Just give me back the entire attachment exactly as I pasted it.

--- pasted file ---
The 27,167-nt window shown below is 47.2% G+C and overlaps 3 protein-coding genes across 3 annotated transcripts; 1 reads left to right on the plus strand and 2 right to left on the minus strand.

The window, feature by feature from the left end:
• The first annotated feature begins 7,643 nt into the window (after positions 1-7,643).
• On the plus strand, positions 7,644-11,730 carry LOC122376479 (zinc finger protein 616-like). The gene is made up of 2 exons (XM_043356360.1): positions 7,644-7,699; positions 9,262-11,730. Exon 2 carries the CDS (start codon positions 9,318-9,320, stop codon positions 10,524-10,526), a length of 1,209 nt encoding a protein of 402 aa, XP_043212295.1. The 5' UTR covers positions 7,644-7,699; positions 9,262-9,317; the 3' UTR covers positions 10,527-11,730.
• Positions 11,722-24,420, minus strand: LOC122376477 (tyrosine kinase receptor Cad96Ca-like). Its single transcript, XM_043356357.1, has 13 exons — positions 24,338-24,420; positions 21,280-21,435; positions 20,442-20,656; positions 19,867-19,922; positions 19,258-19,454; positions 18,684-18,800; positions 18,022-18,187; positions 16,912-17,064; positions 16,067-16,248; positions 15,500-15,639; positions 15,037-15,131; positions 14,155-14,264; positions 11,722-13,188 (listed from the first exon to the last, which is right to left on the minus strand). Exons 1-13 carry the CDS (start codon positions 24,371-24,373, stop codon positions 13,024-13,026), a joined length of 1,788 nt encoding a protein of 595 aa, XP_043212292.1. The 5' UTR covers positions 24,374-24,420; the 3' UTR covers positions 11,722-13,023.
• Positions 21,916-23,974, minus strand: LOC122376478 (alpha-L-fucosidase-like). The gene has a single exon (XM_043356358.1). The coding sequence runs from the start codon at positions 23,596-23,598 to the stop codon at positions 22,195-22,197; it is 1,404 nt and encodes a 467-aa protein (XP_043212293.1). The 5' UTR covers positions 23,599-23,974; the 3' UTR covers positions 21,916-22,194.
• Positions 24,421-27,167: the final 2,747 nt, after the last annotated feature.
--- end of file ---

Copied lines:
The 27,167-nt window shown below is 47.2% G+C and overlaps 3 protein-coding genes across 3 annotated transcripts; 1 reads left to right on the plus strand and 2 right to left on the minus strand.

The window, feature by feature from the left end:
• The first annotated feature begins 7,643 nt into the window (after positions 1-7,643).
• On the plus strand, positions 7,644-11,730 carry LOC122376479 (zinc finger protein 616-like). The gene is made up of 2 exons (XM_043356360.1): positions 7,644-7,699; positions 9,262-11,730. Exon 2 carries the CDS (start codon positions 9,318-9,320, stop codon positions 10,524-10,526), a length of 1,209 nt encoding a protein of 402 aa, XP_043212295.1. The 5' UTR covers positions 7,644-7,699; positions 9,262-9,317; the 3' UTR covers positions 10,527-11,730.
• Positions 11,722-24,420, minus strand: LOC122376477 (tyrosine kinase receptor Cad96Ca-like). Its single transcript, XM_043356357.1, has 13 exons — positions 24,338-24,420; positions 21,280-21,435; positions 20,442-20,656; positions 19,867-19,922; positions 19,258-19,454; positions 18,684-18,800; positions 18,022-18,187; positions 16,912-17,064; positions 16,067-16,248; positions 15,500-15,639; positions 15,037-15,131; positions 14,155-14,264; positions 11,722-13,188 (listed from the first exon to the last, which is right to left on the minus strand). Exons 1-13 carry the CDS (start codon positions 24,371-24,373, stop codon positions 13,024-13,026), a joined length of 1,788 nt encoding a protein of 595 aa, XP_043212292.1. The 5' UTR covers positions 24,374-24,420; the 3' UTR covers positions 11,722-13,023.
• Positions 21,916-23,974, minus strand: LOC122376478 (alpha-L-fucosidase-like). The gene has a single exon (XM_043356358.1). The coding sequence runs from the start codon at positions 23,596-23,598 to the stop codon at positions 22,195-22,197; it is 1,404 nt and encodes a 467-aa protein (XP_043212293.1). The 5' UTR covers positions 23,599-23,974; the 3' UTR covers positions 21,916-22,194.
• Positions 24,421-27,167: the final 2,747 nt, after the last annotated feature.